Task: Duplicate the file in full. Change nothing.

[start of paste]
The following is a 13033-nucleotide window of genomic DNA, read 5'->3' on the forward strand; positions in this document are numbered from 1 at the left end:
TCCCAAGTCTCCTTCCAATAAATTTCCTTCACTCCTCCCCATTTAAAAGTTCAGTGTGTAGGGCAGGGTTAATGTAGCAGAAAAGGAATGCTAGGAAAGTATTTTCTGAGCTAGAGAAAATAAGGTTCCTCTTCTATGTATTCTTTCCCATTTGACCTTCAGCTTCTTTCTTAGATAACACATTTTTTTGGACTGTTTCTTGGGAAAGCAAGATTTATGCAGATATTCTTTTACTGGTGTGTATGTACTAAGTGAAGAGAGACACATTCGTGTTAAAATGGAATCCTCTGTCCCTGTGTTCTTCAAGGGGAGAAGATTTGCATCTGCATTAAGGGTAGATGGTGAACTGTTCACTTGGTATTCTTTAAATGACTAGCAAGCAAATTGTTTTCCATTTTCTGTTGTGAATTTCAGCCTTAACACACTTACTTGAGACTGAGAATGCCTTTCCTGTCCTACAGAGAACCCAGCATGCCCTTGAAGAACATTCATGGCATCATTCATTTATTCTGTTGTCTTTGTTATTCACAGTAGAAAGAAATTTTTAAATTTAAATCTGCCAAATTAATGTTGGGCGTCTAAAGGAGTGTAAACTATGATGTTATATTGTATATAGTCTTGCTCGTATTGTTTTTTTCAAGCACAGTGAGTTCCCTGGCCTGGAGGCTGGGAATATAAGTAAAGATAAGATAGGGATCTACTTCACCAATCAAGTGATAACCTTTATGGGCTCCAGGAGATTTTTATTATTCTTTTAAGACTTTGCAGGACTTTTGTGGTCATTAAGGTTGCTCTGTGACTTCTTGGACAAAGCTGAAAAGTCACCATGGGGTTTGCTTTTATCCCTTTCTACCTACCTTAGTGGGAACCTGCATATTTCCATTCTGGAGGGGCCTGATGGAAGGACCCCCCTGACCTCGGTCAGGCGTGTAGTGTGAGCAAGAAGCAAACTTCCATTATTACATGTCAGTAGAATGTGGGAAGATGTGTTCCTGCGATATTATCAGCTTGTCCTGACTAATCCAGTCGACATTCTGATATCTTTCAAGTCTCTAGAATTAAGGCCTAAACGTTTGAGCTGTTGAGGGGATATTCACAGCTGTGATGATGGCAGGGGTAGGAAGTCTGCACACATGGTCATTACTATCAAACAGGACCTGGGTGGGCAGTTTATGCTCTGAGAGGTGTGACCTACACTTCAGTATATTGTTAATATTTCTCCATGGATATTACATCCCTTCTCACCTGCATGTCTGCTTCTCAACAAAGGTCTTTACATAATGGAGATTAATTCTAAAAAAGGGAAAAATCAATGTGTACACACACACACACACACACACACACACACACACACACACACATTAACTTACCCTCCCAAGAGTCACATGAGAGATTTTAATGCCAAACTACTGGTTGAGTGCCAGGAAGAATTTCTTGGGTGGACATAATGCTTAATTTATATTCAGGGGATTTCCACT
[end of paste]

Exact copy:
The following is a 13033-nucleotide window of genomic DNA, read 5'->3' on the forward strand; positions in this document are numbered from 1 at the left end:
TCCCAAGTCTCCTTCCAATAAATTTCCTTCACTCCTCCCCATTTAAAAGTTCAGTGTGTAGGGCAGGGTTAATGTAGCAGAAAAGGAATGCTAGGAAAGTATTTTCTGAGCTAGAGAAAATAAGGTTCCTCTTCTATGTATTCTTTCCCATTTGACCTTCAGCTTCTTTCTTAGATAACACATTTTTTTGGACTGTTTCTTGGGAAAGCAAGATTTATGCAGATATTCTTTTACTGGTGTGTATGTACTAAGTGAAGAGAGACACATTCGTGTTAAAATGGAATCCTCTGTCCCTGTGTTCTTCAAGGGGAGAAGATTTGCATCTGCATTAAGGGTAGATGGTGAACTGTTCACTTGGTATTCTTTAAATGACTAGCAAGCAAATTGTTTTCCATTTTCTGTTGTGAATTTCAGCCTTAACACACTTACTTGAGACTGAGAATGCCTTTCCTGTCCTACAGAGAACCCAGCATGCCCTTGAAGAACATTCATGGCATCATTCATTTATTCTGTTGTCTTTGTTATTCACAGTAGAAAGAAATTTTTAAATTTAAATCTGCCAAATTAATGTTGGGCGTCTAAAGGAGTGTAAACTATGATGTTATATTGTATATAGTCTTGCTCGTATTGTTTTTTTCAAGCACAGTGAGTTCCCTGGCCTGGAGGCTGGGAATATAAGTAAAGATAAGATAGGGATCTACTTCACCAATCAAGTGATAACCTTTATGGGCTCCAGGAGATTTTTATTATTCTTTTAAGACTTTGCAGGACTTTTGTGGTCATTAAGGTTGCTCTGTGACTTCTTGGACAAAGCTGAAAAGTCACCATGGGGTTTGCTTTTATCCCTTTCTACCTACCTTAGTGGGAACCTGCATATTTCCATTCTGGAGGGGCCTGATGGAAGGACCCCCCTGACCTCGGTCAGGCGTGTAGTGTGAGCAAGAAGCAAACTTCCATTATTACATGTCAGTAGAATGTGGGAAGATGTGTTCCTGCGATATTATCAGCTTGTCCTGACTAATCCAGTCGACATTCTGATATCTTTCAAGTCTCTAGAATTAAGGCCTAAACGTTTGAGCTGTTGAGGGGATATTCACAGCTGTGATGATGGCAGGGGTAGGAAGTCTGCACACATGGTCATTACTATCAAACAGGACCTGGGTGGGCAGTTTATGCTCTGAGAGGTGTGACCTACACTTCAGTATATTGTTAATATTTCTCCATGGATATTACATCCCTTCTCACCTGCATGTCTGCTTCTCAACAAAGGTCTTTACATAATGGAGATTAATTCTAAAAAAGGGAAAAATCAATGTGTACACACACACACACACACACACACACACACACACACACACACATTAACTTACCCTCCCAAGAGTCACATGAGAGATTTTAATGCCAAACTACTGGTTGAGTGCCAGGAAGAATTTCTTGGGTGGACATAATGCTTAATTTATATTCAGGGGATTTCCACT